We ended the previous daf with the declaration that physical acts like washing your hands can lead to respect for prayers. Today’s daf goes even further by asserting that even acts as humble as relieving one’s self can create an atmosphere of holiness:
Rabbi Ḥiyya bar Abba said that Rabbi Yoḥanan said: Anyone who relieves himself, washes his hands, dons tefillin, recites Shema, and prays, the verse ascribes credit to him as if he built an altar and offered a sacrifice upon it, as it is written: I will wash in purity my hands, and I will encircle the altar of the Lord. (Psalms 26:6)
So going to the bathroom and washing one’s hands, far from being things to be ashamed of, are in fact acts of holy preparation that turn the body into an altar for God.
The daf pushes this idea further by emphasizing that there should be no excuses for failing to perform such sacred tasks. If there is no water to wash, use dust or rocks. Even the lowliest of materials can prepare the person as an altar for God.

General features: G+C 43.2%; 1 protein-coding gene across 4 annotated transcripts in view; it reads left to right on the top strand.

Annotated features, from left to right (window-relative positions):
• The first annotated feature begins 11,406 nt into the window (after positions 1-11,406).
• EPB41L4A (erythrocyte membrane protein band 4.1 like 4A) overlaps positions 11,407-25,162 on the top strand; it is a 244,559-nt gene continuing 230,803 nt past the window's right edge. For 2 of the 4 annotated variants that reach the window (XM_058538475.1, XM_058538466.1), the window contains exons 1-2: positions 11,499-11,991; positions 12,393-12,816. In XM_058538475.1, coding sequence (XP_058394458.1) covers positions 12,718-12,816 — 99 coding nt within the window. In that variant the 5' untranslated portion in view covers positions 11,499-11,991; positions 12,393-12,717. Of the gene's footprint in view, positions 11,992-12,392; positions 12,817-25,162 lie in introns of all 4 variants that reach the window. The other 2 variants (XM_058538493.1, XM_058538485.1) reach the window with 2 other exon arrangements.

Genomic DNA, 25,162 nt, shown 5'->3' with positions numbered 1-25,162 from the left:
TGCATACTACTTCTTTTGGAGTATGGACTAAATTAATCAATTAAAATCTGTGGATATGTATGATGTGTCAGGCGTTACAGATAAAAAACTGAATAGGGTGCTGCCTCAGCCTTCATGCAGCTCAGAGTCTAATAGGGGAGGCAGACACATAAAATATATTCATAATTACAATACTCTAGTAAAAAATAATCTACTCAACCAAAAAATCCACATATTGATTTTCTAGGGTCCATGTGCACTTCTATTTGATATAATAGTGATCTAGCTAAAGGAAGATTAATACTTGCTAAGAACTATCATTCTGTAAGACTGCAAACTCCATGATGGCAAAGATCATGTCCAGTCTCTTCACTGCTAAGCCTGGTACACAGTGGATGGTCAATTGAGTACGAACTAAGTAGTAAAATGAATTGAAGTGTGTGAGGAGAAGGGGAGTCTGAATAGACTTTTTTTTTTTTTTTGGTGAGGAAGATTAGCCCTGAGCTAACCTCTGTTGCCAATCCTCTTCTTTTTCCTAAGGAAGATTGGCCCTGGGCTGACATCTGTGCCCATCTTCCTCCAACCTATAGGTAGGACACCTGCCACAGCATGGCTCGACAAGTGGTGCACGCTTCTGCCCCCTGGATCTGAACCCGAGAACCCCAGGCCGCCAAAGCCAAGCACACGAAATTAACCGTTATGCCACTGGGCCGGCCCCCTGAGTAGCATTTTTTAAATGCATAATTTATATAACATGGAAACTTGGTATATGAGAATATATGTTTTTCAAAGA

The idea of elevating the human being to the level of an altar propels the rabbis into a discussion that basically takes up the entire daf: Do you have to move your mouth to say prayers properly? Does that physical requirement belittle the holy words or raise them?
The rabbis disagree, and that disagreement in turn leads to another discussion, over whether a deaf person who can speak but cannot hear their own prayers can lead the congregation in prayer. How important are physical sound waves to someone who is praying and feels the power of the prayer in their heart? How far must we go in requiring physical effort to bring about a holy experience?
This basic question remains an essential balancing act for all of Jewish religious history. Rituals — the actions themselves, and the effort needed to prepare for them (think of Passover!) — can be a gateway to opening the heart and mind towards the essentials of Judaism. But they can also be a barrier and a distraction, turning us away from what Judaism is all about.